Wednesday, April 7, 2010
Why Real Simple Newsletters Engender Crushing Guilt
After about six months, we decided we'd like a little more space and moved into a two bedroom townhouse. D converted the garage into a woodworking shop and started building us lovely pieces of furniture... a television stand, a stereo rack, CD/DVD storage, a small bookshelf, a bed. Along with accumulating furnishings, we accumulated the accouterments of a woodshop - tools, supplies, building materials, etc.
Then we rented single family home with a yard to take care of and we (and by we I really mean D) began maintaining said yard, gardening and tending potted seedling trees that we envisioned planting on our very own country property someday. With this gardening came more tools and more supplies.
Inside the home, I acquired various kitchen appliances that I was convinced would change my abilities and interest in kitchen activities - a Kitchenaid mixer, a bread machine, a food processor, a waffle iron or two. We acquired various electronic entertainment items - a DVR, DVD player, a playstation, a Wii, and a large count of vintage hi-fi items due to D's intense interest in same. I started to explore my interest in photography and acquired a nice camera and a few related gadgets.
Then we took the plunge and bought the little house on the prairie and commenced renovations, which required more tools, more supplies, and also moving the stuff we own from room to room like one of those little tile puzzles while we do the work. That work is progressing slowly since we are trying to do most of it ourselves. And by we, I really mean D (again). I'm fairly useless at anything but final decor and we've not really gotten to that stage, but he amazes me with what he can accomplish given the time to suss it out. We also want to pay for the remodel without borrowing money.
Also, I'm a total box hoarder. As in, I won't throw away the packing materials for pretty much anything we buy since another international move is definitely in the cards someday, and I'm convinced those boxes are going to be critical to its success. So on top of finding room to store the items we've acquired, I need to find room to store the boxes too. I'm also a magazine hoarder, refusing to part with my copies of Better Homes and Gardens, Sunset, Real Simple or This Old House because there are so many great renovation, decorating, gardening or recipe ideas that I'm convinced I'll get around to implementing. Someday.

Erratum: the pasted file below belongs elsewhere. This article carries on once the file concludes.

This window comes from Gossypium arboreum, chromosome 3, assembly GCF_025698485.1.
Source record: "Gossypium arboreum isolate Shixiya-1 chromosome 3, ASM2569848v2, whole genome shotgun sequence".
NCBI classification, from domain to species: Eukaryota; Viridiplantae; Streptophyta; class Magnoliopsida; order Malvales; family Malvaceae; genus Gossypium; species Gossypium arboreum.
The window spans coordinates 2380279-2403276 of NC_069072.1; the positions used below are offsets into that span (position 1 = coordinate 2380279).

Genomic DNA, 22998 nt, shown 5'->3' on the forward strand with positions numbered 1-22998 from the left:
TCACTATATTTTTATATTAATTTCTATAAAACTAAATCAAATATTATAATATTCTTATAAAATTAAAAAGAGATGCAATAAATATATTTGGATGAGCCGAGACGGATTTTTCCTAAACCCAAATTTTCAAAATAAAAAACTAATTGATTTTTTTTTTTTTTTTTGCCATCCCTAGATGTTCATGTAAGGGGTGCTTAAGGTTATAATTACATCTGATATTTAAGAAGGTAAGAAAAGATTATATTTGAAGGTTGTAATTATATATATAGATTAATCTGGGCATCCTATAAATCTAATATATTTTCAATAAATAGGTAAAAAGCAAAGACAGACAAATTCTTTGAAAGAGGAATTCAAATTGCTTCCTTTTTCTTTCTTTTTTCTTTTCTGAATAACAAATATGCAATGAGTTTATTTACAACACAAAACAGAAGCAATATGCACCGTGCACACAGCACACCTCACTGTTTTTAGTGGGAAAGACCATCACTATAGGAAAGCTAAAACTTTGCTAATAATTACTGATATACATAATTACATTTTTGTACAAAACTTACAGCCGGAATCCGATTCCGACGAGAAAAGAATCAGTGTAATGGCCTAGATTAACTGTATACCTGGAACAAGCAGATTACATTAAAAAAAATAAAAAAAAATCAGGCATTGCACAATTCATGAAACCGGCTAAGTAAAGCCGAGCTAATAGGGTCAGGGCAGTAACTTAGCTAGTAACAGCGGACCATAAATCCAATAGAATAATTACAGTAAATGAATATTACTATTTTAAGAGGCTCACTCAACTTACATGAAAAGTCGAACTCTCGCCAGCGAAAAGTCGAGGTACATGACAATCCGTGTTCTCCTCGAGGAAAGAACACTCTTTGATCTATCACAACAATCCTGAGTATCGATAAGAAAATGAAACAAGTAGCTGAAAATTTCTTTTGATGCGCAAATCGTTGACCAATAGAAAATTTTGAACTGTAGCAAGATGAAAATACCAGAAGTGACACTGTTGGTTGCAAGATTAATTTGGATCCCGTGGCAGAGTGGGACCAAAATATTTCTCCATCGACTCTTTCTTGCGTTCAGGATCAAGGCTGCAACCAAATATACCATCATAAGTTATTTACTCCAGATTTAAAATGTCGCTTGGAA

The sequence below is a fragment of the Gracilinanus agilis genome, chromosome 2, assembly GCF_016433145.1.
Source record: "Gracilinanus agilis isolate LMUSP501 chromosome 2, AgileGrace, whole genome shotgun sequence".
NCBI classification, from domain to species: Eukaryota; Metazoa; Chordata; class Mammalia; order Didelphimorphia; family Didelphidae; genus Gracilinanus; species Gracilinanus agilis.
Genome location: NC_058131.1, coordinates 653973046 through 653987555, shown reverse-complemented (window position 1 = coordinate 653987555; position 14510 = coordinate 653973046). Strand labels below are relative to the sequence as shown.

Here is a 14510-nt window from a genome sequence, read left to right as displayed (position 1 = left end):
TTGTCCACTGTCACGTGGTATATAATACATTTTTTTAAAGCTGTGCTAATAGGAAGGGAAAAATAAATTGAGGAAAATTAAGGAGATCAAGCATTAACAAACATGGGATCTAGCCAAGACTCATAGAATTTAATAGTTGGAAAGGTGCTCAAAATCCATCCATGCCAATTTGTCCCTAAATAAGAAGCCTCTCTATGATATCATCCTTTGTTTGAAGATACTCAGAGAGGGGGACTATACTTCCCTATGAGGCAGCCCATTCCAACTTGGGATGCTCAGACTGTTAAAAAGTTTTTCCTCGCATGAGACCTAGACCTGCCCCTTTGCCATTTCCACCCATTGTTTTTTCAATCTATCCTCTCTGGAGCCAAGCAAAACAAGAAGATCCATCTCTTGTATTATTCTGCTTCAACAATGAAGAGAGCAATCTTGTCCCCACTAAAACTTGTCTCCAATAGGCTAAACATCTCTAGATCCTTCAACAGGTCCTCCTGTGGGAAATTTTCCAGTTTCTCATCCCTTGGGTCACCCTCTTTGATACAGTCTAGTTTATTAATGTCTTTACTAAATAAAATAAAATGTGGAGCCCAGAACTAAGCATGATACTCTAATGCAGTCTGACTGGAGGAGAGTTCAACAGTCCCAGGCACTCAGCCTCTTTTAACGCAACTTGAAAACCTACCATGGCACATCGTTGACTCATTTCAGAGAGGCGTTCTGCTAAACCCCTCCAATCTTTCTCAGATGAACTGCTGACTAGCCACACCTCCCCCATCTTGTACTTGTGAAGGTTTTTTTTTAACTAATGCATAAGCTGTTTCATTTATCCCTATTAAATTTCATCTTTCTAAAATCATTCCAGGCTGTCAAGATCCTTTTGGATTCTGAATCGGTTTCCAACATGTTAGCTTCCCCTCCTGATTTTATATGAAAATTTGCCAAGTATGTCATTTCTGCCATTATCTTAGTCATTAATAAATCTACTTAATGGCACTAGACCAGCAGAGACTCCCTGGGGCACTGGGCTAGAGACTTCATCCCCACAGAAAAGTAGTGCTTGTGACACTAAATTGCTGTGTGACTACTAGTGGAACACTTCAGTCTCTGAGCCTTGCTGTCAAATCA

People, I am Keenie Beanie and I've got a clutter problem. My home is marginally organized - kitchen things in the kitchen, shop things in the shop, etc., but within those areas I haven't exercised any discipline in organization or clutter control. I have devoted one entire precious bedroom to the storage of boxes and stuff which fill every cubic foot nearly to the ceiling (to be fair, this is while our attic bedroom renovation is in process). I sometimes can't find items I KNOW I own. I wouldn't be proud to have any of you visit because my lack of clutter control. I need to undertake a serious purge and organize project.
Every month, I get an email from Real Simple entitled "The One Thing You Should Do This Month" from their Keep It Together checklist newsletter. It reminds you to clean the gutters, or dust your houseplants, or run vinegar through your washing machine to sanitize it. I wish I was the type of person that got this letter and said "Yes, I will DO that!" and got right on it. Alas, I am not. Instead, there are months when receiving the message consumes me with such guilt that I delete it unopened. Sigh.
I wish I could say that I'm making this confession so that I can follow it up with an assertion that I am going to undertake a purge and organize project, and that the public declaration will hold me accountable. But sadly, this is not the case. I have a tentative plan of action, but it first involves completion of various renovation projects, and so it will remain on the "someday" list.
I did just read a brilliant book, Upgrade Your Life by Gina Trapani, a regular contributor on the Lifehacker blog. The subtitle of the book is The Lifehacker Guide to Working, Smarter, Faster, Better. It is largely PC/Mac centric, with a few tips thrown in on how to organize thought processes and one's approach to accomplishing projects. I've decided that if I won't have an organized home, it is time to organize my PCs, both home and work, establish good information processing and storage habits, and create a functioning regular backup program, as I would be devastated to lose some of the photos I've created, as well as (nerd alert) my extensive financial records maintained in Quicken. Both of which have happened before.
I'm considering this exercise a disinfection of a tiny space - like a little bacteria-free island in the petri dish of my cluttered life. I'm hoping it will grow over time. Wish me luck.